Why didn’t Florida see an explosion of cases?

To answer that question, Tampa Bay Times reporters reviewed the methodology behind several prominent models and studied data tracing the virus’ spread into every corner of the state.

Then the Times analyzed cell phone tracking data collected by three companies that paints a vivid picture of how Floridians reacted during the outbreak’s early days. Fifteen experts reviewed the work and shared their observations.

The analysis indicates that while Florida’s politicians debated beach closings and stay-at-home orders, residents took matters into their own hands.

By the time each county shut down, there had been large reductions in activity, the cell phone data shows.


It is just not worth the trouble to go out and try to have fun if a fear of death throbs in the back your mind.

Putting all this together, we can make this prediction: The economies of re-opened states will suffer a serious economic re-collapse at around the time (July to August) presently closed states begin to reopen. The advantage these late states will have is improved management of the virus and carefully considered responses for resurgences. These states will constitute a huge economic block, such as California, Oregon, and Washington. The maintenance of their biological stability and economic recovery will necessarily require the increased surveillance of national and international movements at borders and airports.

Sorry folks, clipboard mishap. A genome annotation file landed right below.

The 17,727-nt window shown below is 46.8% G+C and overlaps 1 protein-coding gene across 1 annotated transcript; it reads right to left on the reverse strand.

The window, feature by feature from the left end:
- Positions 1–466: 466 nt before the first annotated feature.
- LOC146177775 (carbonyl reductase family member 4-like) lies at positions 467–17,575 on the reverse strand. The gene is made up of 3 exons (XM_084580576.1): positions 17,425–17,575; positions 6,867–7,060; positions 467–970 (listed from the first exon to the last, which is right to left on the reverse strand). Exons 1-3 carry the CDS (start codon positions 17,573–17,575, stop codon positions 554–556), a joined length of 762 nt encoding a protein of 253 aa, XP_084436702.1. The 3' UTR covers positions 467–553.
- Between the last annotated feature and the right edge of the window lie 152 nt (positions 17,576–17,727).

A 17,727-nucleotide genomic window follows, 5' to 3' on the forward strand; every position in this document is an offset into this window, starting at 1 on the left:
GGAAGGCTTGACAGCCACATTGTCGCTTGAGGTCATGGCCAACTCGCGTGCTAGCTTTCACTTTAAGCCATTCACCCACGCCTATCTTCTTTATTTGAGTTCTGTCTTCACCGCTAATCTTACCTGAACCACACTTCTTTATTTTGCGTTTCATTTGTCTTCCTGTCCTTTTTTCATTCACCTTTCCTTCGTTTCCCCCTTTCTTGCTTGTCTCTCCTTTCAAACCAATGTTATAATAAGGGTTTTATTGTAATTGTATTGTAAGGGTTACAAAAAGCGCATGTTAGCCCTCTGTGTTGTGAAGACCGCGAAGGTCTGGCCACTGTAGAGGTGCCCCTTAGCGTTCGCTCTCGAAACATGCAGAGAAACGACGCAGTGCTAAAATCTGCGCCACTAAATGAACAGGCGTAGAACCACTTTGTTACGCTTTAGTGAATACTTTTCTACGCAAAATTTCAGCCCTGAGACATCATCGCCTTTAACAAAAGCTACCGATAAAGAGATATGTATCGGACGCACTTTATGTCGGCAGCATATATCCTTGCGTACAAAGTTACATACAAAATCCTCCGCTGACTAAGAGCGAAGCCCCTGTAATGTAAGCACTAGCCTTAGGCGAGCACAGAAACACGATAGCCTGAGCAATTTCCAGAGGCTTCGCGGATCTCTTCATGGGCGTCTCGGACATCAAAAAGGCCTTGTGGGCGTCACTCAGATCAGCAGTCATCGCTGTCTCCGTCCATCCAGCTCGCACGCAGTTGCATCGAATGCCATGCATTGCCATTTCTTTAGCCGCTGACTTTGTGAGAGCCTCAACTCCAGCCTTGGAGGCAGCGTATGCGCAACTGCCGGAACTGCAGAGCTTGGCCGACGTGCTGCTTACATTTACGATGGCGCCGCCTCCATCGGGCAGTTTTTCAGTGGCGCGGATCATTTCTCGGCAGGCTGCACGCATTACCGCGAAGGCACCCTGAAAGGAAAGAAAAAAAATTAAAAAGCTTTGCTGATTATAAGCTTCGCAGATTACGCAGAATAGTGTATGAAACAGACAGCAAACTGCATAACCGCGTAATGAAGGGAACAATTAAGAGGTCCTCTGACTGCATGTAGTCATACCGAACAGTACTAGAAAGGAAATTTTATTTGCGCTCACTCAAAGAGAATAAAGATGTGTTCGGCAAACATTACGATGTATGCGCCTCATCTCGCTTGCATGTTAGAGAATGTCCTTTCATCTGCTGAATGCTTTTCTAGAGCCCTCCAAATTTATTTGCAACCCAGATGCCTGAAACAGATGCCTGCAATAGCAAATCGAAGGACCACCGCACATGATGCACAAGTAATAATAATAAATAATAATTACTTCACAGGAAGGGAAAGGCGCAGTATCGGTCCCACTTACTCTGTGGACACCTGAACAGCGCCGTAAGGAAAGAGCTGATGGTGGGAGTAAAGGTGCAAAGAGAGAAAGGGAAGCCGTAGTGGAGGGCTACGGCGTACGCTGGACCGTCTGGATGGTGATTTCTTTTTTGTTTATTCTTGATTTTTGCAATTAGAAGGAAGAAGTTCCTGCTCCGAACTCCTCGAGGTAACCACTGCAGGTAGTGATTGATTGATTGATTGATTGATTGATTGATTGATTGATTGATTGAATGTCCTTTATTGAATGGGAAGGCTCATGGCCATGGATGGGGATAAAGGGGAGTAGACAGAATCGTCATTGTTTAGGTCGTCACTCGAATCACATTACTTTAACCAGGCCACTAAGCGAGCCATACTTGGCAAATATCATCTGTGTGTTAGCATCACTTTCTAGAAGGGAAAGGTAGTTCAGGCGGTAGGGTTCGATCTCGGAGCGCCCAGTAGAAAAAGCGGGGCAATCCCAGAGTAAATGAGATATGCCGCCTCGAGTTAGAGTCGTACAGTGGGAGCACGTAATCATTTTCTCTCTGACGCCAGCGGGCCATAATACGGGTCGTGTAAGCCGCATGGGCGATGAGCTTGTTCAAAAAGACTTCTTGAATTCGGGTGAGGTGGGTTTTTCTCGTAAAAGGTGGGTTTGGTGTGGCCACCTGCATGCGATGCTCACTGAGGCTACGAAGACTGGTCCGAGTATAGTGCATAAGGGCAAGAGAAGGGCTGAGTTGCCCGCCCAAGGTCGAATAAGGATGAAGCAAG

The implosion of the American heartland will force it into greater economic dependency on the late states, and this will only expand the wealth of the biggest stakeholder of Amazon, the post-pandemic corporation.

As for the left? Our problem is how to make the public's commitment to the uncomfortable custom of face masks and a prolonged lockdown pay for the poor, the working class, and the middle class—in short, work for democracy. The way things are heading—the resistance to fair taxes, the refusal to adequately protect renters and small to mid-sized mortgage holders from the economic impact of social distancing, and inaction on other progressive factors Cary Moon and I described in "What We Must Do To Remake the Post-Coronavirus City"—the rewards of the public's historically heroic effort will mostly end up in the bank accounts of the city's top earners.

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In the emerging galaxy of the US's next economy, there will be five or six metros sucking into their depths vast amounts of money and value like black holes capturing and pulling into their singularities the matter of stars and planets. Seattle is already one of these black holes. And if the present configuration of capitalism continues, our city will become one of two or three super-massive black holes in these United States.

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Note on Forbes: Thomas Piketty used Forbes's wealth rankings in the most important economics book of the previous decade, Capital in 21st Century. And he did so despite knowing that "such rankings suffer from important biases and serious methodological problems (to put it mildly)." Flawed, yes; but also indispensable. Why? Because the rankings exist, and as such, as a thing in the world, they "respond to a legitimate and pressing social demand for information about a major issue of the day: the global distribution of wealth and its evolution over time." What this means is Forbes provides information about the structure/culture of social feeling, which, according to behavioural economics, is valid for determining the course of economic trends.